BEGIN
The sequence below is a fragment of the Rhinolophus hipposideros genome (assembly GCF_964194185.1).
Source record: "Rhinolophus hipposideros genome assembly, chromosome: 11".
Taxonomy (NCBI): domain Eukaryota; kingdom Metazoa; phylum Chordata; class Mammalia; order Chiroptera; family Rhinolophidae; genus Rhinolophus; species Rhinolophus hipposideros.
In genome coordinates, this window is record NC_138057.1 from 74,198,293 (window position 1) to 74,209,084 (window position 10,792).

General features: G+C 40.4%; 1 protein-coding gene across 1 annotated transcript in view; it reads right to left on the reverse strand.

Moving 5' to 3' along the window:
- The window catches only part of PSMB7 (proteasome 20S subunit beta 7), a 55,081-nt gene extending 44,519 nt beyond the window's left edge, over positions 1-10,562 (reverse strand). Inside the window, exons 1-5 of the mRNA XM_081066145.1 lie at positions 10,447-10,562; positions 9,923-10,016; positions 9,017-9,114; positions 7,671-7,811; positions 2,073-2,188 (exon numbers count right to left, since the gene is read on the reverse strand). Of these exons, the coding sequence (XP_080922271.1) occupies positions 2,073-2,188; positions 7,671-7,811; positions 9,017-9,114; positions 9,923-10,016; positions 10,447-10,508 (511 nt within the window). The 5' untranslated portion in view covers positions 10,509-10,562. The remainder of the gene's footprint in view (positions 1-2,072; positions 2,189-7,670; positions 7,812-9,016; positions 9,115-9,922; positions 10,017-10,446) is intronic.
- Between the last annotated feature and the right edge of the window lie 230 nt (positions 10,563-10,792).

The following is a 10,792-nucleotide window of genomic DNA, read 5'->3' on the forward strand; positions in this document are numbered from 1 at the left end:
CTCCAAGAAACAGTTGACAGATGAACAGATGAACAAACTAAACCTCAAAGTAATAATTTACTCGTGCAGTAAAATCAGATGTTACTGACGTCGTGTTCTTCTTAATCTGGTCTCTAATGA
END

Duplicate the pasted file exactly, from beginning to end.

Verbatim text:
The sequence below is a fragment of the Rhinolophus hipposideros genome (assembly GCF_964194185.1).
Source record: "Rhinolophus hipposideros genome assembly, chromosome: 11".
Taxonomy (NCBI): domain Eukaryota; kingdom Metazoa; phylum Chordata; class Mammalia; order Chiroptera; family Rhinolophidae; genus Rhinolophus; species Rhinolophus hipposideros.
In genome coordinates, this window is record NC_138057.1 from 74,198,293 (window position 1) to 74,209,084 (window position 10,792).

General features: G+C 40.4%; 1 protein-coding gene across 1 annotated transcript in view; it reads right to left on the reverse strand.

Moving 5' to 3' along the window:
- The window catches only part of PSMB7 (proteasome 20S subunit beta 7), a 55,081-nt gene extending 44,519 nt beyond the window's left edge, over positions 1-10,562 (reverse strand). Inside the window, exons 1-5 of the mRNA XM_081066145.1 lie at positions 10,447-10,562; positions 9,923-10,016; positions 9,017-9,114; positions 7,671-7,811; positions 2,073-2,188 (exon numbers count right to left, since the gene is read on the reverse strand). Of these exons, the coding sequence (XP_080922271.1) occupies positions 2,073-2,188; positions 7,671-7,811; positions 9,017-9,114; positions 9,923-10,016; positions 10,447-10,508 (511 nt within the window). The 5' untranslated portion in view covers positions 10,509-10,562. The remainder of the gene's footprint in view (positions 1-2,072; positions 2,189-7,670; positions 7,812-9,016; positions 9,115-9,922; positions 10,017-10,446) is intronic.
- Between the last annotated feature and the right edge of the window lie 230 nt (positions 10,563-10,792).

The following is a 10,792-nucleotide window of genomic DNA, read 5'->3' on the forward strand; positions in this document are numbered from 1 at the left end:
CTCCAAGAAACAGTTGACAGATGAACAGATGAACAAACTAAACCTCAAAGTAATAATTTACTCGTGCAGTAAAATCAGATGTTACTGACGTCGTGTTCTTCTTAATCTGGTCTCTAATGA